As part of the European Pillar of Social Rights, the European Commission is proposing a new package that would establish new or higher minimum standards in four areas:

  1. Paternity leave: Fathers/second parents will be able to take at least 10 working days of paternity leave around the time of birth of the child, compensated at least at the level of sick pay.
  2. Parental leave: Guaranteeing four months of leave per parent, at least at sick pay level, that can be taken in a flexible way until the child is 12 years old.
  3. Carers’ leave: Workers caring for a seriously ill or dependent relative will be able to take five days of leave per year compensated at least at sick pay level.
  4. Flexible working arrangements: The right to request reduced working hours, flexible working hours and flexibility at work will be extended to all working parents of children up to 12 and carers with dependent relatives.

In addition, a number of non-legislative measure are being proposed to protect parents from discrimination, encourage gender-balanced use of parental leave, make better use of European funds to improve long-term care and childcare services, and to remove economic disincentives for second earners which prevent women from accessing the labour market or working full-time.

Shortcomings of the initiative

The European Social Network (ESN) acknowledges the importance of this initiative in fostering gender equality, strengthening the rights to parental leave and highlighting the importance of introducing rights for informal carers across Europe. However, the lack of concrete action on supporting carers and the one-dimensional view of childcare as a labour market issue, risks that the package will fall short of improving the situation of the most vulnerable members of our societies and their carers.

With regards to childcare, the proposed directive mentions the importance of affordability and quality of childcare, but it will be important to introduce specific quality standards against which childcare can be assessed, and to spell out what ‘affordable’ means. Namely, how Member States are expected to subsidise childcare to ensure that poorer families will be able to afford childcare and to avoid the creation of a system where the quality of childcare varies significantly depending on the economic means of its clients. Moreover, take up of parental leave tends to be low in countries that have introduced legislation on this, as the Commission acknowledges. The proposal lacks concrete suggestions on how to make sure that employers support fathers who want to take parental leave, and how to incentivise fathers themselves to take it.

Care for older and dependent relatives

The proposal states that the availability, accessibility and affordability of the care infrastructure are crucial to allow carers to stay in or join the labour market. Yet, the only concrete measure introduced in this proposal is the entitlement to a rather minimal amount of care leave – 5 days a year. No tangible proposals are made to improve the care infrastructure.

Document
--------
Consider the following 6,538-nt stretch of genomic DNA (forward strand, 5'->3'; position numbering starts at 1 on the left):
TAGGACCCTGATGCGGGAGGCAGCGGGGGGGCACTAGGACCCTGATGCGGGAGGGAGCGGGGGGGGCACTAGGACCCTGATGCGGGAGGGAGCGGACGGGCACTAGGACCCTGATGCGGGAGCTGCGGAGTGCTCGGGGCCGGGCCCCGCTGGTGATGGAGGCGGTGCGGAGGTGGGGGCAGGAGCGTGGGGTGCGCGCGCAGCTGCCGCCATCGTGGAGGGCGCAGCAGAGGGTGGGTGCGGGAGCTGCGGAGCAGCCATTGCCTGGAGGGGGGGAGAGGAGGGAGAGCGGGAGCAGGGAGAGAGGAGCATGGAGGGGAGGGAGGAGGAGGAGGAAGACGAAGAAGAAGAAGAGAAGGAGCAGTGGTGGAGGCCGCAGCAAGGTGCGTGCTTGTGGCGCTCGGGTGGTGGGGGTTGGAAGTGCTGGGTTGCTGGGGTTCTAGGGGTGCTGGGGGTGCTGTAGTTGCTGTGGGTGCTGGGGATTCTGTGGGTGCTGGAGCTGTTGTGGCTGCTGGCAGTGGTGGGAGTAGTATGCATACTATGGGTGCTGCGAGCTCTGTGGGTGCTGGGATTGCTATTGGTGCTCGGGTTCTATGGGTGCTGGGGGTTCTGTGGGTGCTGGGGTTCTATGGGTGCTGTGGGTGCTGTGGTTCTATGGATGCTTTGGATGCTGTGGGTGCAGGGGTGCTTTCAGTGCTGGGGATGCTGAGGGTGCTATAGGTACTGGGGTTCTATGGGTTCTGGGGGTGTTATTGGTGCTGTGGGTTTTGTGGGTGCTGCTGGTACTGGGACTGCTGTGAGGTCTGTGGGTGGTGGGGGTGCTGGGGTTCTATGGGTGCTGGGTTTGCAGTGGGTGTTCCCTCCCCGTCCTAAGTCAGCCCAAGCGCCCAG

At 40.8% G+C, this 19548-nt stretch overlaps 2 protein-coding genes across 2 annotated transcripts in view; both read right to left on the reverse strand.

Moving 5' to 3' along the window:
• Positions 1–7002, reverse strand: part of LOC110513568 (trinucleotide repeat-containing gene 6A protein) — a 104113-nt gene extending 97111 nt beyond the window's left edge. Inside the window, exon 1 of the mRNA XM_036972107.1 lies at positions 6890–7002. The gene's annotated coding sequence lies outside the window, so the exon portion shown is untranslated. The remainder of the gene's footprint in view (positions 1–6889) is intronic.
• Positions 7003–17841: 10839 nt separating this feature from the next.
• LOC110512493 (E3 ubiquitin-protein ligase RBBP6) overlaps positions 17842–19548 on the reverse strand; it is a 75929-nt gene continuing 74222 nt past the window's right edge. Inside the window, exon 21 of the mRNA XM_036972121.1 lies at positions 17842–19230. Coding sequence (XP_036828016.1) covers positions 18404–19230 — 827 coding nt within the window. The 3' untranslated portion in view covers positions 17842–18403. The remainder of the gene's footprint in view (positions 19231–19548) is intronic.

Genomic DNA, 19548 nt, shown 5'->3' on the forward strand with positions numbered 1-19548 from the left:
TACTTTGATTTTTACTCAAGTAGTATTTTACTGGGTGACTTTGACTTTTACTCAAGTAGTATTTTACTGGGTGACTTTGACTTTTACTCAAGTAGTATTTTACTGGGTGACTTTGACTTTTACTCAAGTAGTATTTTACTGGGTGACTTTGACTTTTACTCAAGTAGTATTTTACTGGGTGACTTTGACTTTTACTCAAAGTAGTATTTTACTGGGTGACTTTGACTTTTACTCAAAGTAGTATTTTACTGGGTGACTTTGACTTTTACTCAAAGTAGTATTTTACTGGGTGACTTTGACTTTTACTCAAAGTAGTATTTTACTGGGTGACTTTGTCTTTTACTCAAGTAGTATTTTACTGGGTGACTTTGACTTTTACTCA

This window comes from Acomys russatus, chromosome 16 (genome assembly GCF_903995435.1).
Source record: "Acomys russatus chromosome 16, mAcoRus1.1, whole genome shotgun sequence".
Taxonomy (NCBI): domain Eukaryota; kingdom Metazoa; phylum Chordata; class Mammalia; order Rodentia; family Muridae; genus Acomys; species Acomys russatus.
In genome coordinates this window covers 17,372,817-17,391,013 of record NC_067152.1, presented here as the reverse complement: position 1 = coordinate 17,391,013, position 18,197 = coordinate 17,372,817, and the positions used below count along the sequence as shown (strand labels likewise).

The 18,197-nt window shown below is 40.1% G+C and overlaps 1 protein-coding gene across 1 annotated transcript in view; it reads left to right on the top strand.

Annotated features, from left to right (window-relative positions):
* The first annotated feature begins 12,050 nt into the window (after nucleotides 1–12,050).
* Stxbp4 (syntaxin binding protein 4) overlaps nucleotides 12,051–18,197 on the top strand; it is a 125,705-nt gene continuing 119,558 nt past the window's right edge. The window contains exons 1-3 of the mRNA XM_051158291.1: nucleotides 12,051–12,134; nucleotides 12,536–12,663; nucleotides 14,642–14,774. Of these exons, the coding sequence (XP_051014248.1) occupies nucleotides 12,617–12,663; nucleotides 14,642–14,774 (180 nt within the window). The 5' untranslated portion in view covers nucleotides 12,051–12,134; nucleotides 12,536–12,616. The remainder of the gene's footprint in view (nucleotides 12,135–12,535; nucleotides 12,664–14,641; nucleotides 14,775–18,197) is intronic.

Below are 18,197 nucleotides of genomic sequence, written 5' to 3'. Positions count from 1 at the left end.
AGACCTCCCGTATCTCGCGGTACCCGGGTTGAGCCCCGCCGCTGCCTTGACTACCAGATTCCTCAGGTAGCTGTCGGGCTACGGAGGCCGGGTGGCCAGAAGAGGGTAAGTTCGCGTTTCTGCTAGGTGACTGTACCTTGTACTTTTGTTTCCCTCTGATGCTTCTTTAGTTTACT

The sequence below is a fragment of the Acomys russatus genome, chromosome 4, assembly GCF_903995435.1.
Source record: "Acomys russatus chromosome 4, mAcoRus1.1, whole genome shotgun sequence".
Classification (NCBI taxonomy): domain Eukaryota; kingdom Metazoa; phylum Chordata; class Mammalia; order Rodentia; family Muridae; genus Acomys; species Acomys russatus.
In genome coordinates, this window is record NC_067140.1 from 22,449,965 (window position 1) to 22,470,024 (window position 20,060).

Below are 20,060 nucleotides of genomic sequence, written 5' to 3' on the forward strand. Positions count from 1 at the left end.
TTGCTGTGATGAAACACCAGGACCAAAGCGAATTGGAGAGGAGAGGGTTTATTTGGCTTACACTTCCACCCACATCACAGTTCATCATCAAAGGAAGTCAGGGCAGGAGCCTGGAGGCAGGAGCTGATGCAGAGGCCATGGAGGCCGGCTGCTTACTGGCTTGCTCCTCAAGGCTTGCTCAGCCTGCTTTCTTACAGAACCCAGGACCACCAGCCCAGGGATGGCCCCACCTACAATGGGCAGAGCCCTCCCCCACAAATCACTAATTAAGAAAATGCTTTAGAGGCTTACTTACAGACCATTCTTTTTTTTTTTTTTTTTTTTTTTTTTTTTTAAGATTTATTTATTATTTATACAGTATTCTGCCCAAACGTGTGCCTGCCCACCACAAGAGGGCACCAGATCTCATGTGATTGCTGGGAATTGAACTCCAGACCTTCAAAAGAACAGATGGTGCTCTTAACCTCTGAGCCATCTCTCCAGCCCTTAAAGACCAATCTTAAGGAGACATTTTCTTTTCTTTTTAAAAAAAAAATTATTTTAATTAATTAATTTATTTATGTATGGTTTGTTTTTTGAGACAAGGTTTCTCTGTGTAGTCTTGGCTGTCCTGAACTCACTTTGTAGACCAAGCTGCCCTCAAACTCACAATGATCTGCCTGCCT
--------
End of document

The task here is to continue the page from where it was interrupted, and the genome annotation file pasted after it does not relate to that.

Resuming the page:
The proposal does not specify what ‘flexible working arrangements for carers’ would amount to in practice in order to allow carers to keep their jobs while adapting to changing care needs of their relatives. The European Commission merely expects to monitor flexible working arrangements as part of the European Semester and to share best practices on flexible working arrangements and on initiatives such as labels and certifications for employers with a good work-life balance. It will be important to monitor closely which working carers will benefits from flexible working given that larger firms with established worker representation might be more likely to offer these. Low-paid workers in precarious work will find it most difficult to demand flexible work to care for dependent relatives, therefore their situation demands additional support.

The key problem that in many countries the care responsibility lies solely with the – mostly female – family members due to a lack of community care options, illustrates the need for clear proposals to improve the provision of these. Without affordable, accessible respite care options, carers will not be able to take out time for themselves.

Potential EU actions on supporting carers

As ESN has highlighted in its European Semester reports over the last three years, access, affordability and quality of care services are a critical issue in many Member States, yet the European Commission’s country reports rarely mention these. ESN would welcome it if the European Semester included issues related to social services and care as this would raise awareness of these issues and allow for more comparison and mutual learning in this area.

Finally, the proposal lacks definitive guidelines on how Member States will be incentivised to use the European Social Fund, the European Regional Development Fund and the European Fund for Strategic Investments to invest in care services.

Overall, this proposal addresses some important issues but falls short of facilitating a truly ‘new start’ for parents and carers.

Resources:

European Commission: Factsheet ‘A new start to support work-life balance for parents and carers’